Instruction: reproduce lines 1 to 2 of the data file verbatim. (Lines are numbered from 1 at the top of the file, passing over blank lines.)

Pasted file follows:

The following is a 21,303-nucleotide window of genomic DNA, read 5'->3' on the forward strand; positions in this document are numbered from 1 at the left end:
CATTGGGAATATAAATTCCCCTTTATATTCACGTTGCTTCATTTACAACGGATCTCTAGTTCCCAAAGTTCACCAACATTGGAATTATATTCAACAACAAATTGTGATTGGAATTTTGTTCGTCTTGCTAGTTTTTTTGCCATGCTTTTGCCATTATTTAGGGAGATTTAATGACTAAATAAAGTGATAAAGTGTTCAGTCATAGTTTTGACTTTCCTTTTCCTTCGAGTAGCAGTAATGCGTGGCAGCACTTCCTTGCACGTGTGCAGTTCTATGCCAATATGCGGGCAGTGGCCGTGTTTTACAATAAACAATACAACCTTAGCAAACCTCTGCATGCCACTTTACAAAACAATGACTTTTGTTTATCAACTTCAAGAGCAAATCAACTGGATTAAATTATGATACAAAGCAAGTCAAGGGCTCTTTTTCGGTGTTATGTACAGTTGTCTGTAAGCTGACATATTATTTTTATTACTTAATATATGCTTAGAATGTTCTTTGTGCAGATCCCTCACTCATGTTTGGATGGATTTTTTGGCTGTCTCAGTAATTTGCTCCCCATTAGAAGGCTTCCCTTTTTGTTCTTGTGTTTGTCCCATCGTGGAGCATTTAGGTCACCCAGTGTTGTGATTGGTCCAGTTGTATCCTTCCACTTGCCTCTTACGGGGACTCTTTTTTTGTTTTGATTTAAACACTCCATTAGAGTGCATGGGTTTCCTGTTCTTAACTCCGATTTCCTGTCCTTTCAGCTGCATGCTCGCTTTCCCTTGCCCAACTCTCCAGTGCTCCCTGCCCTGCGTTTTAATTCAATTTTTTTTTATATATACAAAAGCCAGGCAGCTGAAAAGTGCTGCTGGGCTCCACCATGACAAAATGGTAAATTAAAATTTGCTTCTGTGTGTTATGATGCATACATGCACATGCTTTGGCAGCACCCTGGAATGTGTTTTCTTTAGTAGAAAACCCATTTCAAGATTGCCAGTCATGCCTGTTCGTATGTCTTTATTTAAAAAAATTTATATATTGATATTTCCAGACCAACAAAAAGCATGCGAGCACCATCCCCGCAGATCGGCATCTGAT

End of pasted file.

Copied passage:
The following is a 21,303-nucleotide window of genomic DNA, read 5'->3' on the forward strand; positions in this document are numbered from 1 at the left end:
CATTGGGAATATAAATTCCCCTTTATATTCACGTTGCTTCATTTACAACGGATCTCTAGTTCCCAAAGTTCACCAACATTGGAATTATATTCAACAACAAATTGTGATTGGAATTTTGTTCGTCTTGCTAGTTTTTTTGCCATGCTTTTGCCATTATTTAGGGAGATTTAATGACTAAATAAAGTGATAAAGTGTTCAGTCATAGTTTTGACTTTCCTTTTCCTTCGAGTAGCAGTAATGCGTGGCAGCACTTCCTTGCACGTGTGCAGTTCTATGCCAATATGCGGGCAGTGGCCGTGTTTTACAATAAACAATACAACCTTAGCAAACCTCTGCATGCCACTTTACAAAACAATGACTTTTGTTTATCAACTTCAAGAGCAAATCAACTGGATTAAATTATGATACAAAGCAAGTCAAGGGCTCTTTTTCGGTGTTATGTACAGTTGTCTGTAAGCTGACATATTATTTTTATTACTTAATATATGCTTAGAATGTTCTTTGTGCAGATCCCTCACTCATGTTTGGATGGATTTTTTGGCTGTCTCAGTAATTTGCTCCCCATTAGAAGGCTTCCCTTTTTGTTCTTGTGTTTGTCCCATCGTGGAGCATTTAGGTCACCCAGTGTTGTGATTGGTCCAGTTGTATCCTTCCACTTGCCTCTTACGGGGACTCTTTTTTTGTTTTGATTTAAACACTCCATTAGAGTGCATGGGTTTCCTGTTCTTAACTCCGATTTCCTGTCCTTTCAGCTGCATGCTCGCTTTCCCTTGCCCAACTCTCCAGTGCTCCCTGCCCTGCGTTTTAATTCAATTTTTTTTTATATATACAAAAGCCAGGCAGCTGAAAAGTGCTGCTGGGCTCCACCATGACAAAATGGTAAATTAAAATTTGCTTCTGTGTGTTATGATGCATACATGCACATGCTTTGGCAGCACCCTGGAATGTGTTTTCTTTAGTAGAAAACCCATTTCAAGATTGCCAGTCATGCCTGTTCGTATGTCTTTATTTAAAAAAATTTATATATTGATATTTCCAGACCAACAAAAAGCATGCGAGCACCATCCCCGCAGATCGGCATCTGAT